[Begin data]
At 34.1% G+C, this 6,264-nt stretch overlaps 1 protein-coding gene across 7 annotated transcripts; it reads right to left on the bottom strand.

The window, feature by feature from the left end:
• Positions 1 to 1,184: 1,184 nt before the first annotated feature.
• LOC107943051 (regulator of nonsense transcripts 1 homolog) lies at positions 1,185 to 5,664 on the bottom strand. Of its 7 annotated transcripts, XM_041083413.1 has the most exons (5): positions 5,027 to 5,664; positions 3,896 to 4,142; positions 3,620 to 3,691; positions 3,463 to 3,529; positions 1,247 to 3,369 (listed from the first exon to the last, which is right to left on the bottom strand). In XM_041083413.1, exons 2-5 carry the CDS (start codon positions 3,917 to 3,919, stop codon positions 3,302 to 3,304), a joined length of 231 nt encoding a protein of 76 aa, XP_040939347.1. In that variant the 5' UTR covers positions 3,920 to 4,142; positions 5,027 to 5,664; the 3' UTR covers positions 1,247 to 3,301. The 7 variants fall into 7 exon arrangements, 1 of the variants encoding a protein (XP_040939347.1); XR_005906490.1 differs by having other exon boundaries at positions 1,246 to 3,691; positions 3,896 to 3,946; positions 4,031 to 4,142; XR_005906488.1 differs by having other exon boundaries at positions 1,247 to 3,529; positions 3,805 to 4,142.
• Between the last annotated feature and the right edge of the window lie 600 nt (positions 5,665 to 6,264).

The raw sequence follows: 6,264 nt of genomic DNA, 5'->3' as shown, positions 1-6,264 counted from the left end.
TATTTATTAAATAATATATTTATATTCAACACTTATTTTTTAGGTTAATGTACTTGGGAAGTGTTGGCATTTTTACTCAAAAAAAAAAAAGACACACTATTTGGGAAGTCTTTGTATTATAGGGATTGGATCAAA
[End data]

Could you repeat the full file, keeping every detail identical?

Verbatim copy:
At 34.1% G+C, this 6,264-nt stretch overlaps 1 protein-coding gene across 7 annotated transcripts; it reads right to left on the bottom strand.

The window, feature by feature from the left end:
• Positions 1 to 1,184: 1,184 nt before the first annotated feature.
• LOC107943051 (regulator of nonsense transcripts 1 homolog) lies at positions 1,185 to 5,664 on the bottom strand. Of its 7 annotated transcripts, XM_041083413.1 has the most exons (5): positions 5,027 to 5,664; positions 3,896 to 4,142; positions 3,620 to 3,691; positions 3,463 to 3,529; positions 1,247 to 3,369 (listed from the first exon to the last, which is right to left on the bottom strand). In XM_041083413.1, exons 2-5 carry the CDS (start codon positions 3,917 to 3,919, stop codon positions 3,302 to 3,304), a joined length of 231 nt encoding a protein of 76 aa, XP_040939347.1. In that variant the 5' UTR covers positions 3,920 to 4,142; positions 5,027 to 5,664; the 3' UTR covers positions 1,247 to 3,301. The 7 variants fall into 7 exon arrangements, 1 of the variants encoding a protein (XP_040939347.1); XR_005906490.1 differs by having other exon boundaries at positions 1,246 to 3,691; positions 3,896 to 3,946; positions 4,031 to 4,142; XR_005906488.1 differs by having other exon boundaries at positions 1,247 to 3,529; positions 3,805 to 4,142.
• Between the last annotated feature and the right edge of the window lie 600 nt (positions 5,665 to 6,264).

The raw sequence follows: 6,264 nt of genomic DNA, 5'->3' as shown, positions 1-6,264 counted from the left end.
TATTTATTAAATAATATATTTATATTCAACACTTATTTTTTAGGTTAATGTACTTGGGAAGTGTTGGCATTTTTACTCAAAAAAAAAAAAGACACACTATTTGGGAAGTCTTTGTATTATAGGGATTGGATCAAA